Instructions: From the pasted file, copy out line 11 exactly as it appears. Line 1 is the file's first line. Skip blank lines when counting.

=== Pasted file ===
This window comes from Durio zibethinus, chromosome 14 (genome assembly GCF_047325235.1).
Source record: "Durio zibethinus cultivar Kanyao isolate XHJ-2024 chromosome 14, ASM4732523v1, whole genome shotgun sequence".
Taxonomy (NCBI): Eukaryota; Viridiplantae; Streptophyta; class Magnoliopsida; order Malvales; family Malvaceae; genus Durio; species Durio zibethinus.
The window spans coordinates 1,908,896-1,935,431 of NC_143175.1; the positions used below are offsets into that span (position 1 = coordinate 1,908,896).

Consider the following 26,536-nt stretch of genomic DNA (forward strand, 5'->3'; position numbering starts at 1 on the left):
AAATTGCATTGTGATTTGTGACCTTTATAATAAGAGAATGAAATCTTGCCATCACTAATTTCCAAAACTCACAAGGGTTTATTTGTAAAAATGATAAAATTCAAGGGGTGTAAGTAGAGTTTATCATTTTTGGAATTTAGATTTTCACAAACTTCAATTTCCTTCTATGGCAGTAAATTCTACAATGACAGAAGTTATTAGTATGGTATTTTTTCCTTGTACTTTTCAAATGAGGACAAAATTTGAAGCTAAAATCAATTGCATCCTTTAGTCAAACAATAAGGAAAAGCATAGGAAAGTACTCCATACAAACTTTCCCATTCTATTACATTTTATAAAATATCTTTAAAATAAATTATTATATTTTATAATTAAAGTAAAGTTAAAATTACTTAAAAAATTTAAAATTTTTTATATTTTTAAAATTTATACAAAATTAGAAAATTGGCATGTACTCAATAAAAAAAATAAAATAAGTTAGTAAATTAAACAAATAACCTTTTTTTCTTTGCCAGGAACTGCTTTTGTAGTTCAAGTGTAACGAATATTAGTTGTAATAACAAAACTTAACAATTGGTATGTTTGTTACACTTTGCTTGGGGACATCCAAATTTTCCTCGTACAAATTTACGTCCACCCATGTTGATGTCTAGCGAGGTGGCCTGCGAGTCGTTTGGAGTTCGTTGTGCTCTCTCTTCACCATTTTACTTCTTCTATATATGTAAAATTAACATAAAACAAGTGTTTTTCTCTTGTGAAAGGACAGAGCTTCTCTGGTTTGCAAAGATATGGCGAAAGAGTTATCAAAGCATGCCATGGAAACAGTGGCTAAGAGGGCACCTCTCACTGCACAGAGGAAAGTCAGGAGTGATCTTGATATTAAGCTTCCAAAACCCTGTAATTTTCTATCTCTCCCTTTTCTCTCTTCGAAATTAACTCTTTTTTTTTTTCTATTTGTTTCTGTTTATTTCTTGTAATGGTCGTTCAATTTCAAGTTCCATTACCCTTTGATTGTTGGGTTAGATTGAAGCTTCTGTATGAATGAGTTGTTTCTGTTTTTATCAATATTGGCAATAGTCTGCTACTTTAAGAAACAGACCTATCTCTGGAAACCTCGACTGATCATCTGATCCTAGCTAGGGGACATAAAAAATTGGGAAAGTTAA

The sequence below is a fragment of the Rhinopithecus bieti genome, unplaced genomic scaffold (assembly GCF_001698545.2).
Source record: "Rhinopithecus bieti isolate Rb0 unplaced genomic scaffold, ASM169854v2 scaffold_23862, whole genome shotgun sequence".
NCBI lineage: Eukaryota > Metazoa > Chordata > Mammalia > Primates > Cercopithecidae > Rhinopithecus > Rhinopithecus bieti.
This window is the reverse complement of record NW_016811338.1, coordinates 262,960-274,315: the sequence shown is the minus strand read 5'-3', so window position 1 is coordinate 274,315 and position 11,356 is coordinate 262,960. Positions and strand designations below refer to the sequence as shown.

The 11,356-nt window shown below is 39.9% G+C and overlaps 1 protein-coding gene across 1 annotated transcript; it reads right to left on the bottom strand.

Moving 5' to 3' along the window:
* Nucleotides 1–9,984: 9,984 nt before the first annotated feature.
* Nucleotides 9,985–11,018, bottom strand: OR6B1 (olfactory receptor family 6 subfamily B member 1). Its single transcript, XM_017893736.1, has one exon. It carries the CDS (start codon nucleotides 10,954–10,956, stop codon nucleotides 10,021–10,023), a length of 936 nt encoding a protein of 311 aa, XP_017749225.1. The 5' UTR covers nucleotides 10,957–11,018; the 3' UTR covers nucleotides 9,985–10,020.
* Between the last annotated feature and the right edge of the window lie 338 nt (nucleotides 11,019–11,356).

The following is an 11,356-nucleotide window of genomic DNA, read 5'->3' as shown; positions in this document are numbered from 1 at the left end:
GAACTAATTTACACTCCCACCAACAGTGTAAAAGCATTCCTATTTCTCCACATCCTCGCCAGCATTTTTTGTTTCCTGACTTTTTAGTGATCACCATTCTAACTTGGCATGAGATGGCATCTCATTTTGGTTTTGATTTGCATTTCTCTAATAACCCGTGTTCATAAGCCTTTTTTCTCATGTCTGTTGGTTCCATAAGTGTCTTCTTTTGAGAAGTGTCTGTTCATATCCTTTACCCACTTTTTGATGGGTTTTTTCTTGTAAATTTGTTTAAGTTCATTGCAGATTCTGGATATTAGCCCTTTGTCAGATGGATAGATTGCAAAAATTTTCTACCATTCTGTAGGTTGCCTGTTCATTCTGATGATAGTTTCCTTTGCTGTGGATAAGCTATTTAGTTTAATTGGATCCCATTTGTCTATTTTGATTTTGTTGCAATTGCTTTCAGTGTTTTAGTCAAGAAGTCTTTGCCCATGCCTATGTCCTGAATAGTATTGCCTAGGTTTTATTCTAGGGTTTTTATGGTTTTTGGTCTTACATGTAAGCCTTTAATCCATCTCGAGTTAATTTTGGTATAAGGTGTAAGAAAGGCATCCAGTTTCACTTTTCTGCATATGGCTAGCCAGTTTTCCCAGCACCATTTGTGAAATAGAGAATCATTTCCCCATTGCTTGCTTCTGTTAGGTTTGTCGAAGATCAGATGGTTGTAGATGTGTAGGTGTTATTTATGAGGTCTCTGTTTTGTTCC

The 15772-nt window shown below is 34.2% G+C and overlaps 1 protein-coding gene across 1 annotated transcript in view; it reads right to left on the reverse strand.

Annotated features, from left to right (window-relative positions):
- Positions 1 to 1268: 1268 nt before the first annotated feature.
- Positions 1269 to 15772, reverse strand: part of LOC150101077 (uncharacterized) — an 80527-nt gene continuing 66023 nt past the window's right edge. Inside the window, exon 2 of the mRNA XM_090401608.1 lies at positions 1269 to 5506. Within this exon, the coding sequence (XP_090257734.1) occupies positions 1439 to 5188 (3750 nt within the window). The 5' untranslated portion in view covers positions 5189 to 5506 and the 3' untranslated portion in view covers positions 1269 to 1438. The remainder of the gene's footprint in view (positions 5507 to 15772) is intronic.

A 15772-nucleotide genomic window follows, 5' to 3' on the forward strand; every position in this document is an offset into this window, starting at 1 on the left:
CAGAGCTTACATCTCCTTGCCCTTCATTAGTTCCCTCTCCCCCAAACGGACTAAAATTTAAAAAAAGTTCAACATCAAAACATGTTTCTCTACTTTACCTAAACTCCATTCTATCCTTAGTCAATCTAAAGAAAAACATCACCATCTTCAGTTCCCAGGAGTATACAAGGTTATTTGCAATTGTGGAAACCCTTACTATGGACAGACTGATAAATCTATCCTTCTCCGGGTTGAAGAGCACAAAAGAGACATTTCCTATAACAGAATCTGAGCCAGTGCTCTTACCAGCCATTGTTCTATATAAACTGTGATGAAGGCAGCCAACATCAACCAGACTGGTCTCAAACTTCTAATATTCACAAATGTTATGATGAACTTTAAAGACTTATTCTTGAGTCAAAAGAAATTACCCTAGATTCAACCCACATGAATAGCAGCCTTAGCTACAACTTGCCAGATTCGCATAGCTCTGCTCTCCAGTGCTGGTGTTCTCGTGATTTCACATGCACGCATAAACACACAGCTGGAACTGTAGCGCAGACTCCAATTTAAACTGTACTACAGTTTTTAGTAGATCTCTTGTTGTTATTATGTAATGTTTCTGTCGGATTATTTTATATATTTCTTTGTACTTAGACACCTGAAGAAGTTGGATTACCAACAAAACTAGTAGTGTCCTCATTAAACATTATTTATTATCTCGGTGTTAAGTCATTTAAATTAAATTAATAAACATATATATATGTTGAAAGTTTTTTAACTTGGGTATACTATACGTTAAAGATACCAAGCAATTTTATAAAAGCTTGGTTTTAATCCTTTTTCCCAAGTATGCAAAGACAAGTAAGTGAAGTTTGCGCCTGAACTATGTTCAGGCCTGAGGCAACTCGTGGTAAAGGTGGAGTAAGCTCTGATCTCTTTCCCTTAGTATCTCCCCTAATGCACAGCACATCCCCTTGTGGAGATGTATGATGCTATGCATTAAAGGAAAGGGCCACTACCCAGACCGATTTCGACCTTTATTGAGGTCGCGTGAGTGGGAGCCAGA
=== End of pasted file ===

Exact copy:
The 11,356-nt window shown below is 39.9% G+C and overlaps 1 protein-coding gene across 1 annotated transcript; it reads right to left on the bottom strand.